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2010/1/26 Rohit Patnaik <email@example.com>:
> A few phrases and "surprising" patterns are a lot more suspicious than a
> hard drive full of zeroes, especially if there's evidence that other data
> has been overwritten or erased. If you present a hard drive full of zeroes
> or random numbers, there's nothing to charge you with. If most of your data
> is random gibberish but there are a few telling phrases here and there, then
> there might be enough for the prosecution to bring charges, even if they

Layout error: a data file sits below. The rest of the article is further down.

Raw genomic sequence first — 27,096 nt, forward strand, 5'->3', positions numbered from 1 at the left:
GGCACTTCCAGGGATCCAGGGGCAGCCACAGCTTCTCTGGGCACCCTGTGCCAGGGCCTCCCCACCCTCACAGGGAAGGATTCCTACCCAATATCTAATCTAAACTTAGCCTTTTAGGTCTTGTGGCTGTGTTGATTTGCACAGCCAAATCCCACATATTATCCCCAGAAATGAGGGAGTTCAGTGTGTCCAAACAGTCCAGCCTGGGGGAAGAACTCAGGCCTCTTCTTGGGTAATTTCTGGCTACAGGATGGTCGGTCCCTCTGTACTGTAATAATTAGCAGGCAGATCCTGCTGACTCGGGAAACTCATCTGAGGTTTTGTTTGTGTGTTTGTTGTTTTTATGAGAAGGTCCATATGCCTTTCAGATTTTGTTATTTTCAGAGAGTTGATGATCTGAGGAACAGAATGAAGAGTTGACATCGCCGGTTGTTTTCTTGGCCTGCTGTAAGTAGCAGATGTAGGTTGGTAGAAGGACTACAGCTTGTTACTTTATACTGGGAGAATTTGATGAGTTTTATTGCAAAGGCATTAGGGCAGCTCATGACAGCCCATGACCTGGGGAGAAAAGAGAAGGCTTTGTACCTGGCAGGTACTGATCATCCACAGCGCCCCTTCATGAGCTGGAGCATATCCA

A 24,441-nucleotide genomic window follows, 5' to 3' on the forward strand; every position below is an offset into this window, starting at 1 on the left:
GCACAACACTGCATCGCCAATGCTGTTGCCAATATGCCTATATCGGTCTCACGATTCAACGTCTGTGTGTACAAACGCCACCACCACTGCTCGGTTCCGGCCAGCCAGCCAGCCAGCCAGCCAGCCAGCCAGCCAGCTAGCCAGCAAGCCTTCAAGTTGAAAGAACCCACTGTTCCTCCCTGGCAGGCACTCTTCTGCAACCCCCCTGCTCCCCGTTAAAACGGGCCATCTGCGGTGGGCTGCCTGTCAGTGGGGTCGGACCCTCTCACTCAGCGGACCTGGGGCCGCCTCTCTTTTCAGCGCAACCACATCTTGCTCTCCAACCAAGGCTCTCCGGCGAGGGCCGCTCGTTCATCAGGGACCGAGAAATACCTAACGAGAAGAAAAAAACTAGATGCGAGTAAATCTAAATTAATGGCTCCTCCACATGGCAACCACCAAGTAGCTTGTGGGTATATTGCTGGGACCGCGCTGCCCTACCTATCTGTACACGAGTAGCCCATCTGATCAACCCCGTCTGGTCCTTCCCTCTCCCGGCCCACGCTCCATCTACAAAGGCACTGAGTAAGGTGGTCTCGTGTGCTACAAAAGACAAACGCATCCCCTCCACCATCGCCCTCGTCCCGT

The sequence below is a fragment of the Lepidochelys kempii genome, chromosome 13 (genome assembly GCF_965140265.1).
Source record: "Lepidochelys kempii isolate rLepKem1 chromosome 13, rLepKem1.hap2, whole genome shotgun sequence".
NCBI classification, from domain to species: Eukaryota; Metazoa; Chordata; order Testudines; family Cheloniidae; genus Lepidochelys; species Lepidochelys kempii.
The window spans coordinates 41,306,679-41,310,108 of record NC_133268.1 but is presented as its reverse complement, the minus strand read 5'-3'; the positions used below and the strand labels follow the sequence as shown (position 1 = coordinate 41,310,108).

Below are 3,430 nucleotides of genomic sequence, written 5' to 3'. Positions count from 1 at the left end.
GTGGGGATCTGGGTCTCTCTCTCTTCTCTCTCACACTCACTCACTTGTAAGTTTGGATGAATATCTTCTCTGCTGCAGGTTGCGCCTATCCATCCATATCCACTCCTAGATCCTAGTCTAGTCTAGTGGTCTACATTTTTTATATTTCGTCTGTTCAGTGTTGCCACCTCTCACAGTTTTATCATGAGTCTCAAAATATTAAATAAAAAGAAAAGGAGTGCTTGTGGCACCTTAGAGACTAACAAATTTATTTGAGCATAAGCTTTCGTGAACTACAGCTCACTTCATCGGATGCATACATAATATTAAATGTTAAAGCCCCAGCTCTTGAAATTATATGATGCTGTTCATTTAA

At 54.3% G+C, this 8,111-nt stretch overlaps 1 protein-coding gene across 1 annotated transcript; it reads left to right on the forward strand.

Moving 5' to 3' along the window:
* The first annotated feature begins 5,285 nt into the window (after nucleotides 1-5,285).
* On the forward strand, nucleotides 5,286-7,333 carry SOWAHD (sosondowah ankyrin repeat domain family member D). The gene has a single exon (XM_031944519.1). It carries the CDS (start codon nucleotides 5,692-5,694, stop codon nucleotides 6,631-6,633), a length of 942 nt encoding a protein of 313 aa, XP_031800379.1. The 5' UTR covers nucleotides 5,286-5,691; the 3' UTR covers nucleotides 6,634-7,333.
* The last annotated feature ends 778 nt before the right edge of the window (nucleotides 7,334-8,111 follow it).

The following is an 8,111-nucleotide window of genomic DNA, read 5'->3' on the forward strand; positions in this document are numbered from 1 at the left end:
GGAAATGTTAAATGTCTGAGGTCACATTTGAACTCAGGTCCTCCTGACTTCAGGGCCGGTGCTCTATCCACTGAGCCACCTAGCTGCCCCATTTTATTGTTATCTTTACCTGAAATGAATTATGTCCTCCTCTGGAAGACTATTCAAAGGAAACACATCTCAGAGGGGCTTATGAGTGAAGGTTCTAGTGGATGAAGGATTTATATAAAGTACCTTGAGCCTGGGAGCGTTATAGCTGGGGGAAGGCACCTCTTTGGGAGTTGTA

> aren't able to get a conviction.
The point is that they never get a hard-drive full of zeroes or random numbers, but a hard-drive that have pieces of other data under the zeroes or random numbers. That's why programs like "wipe" fills more than 20 times the hard-drive with data. But filling 20 times a whole disk can be very, very long, expecially if it's a 2TB USB drive. A "quick" wipe filling a drive only 4 times, is often enouth, but...
If the police or spies look for determined words or sentences (presumed not encryptered), at an unknown point on an unknown layer of the disk, it will be much easier for them to find it if the rest was random data (or video or whatever) than if it was random text that can have a meaning when looking with a program, but not in front of a Court.
I don't find Bipin's idea so bad, but I'm not sure it adds significant security.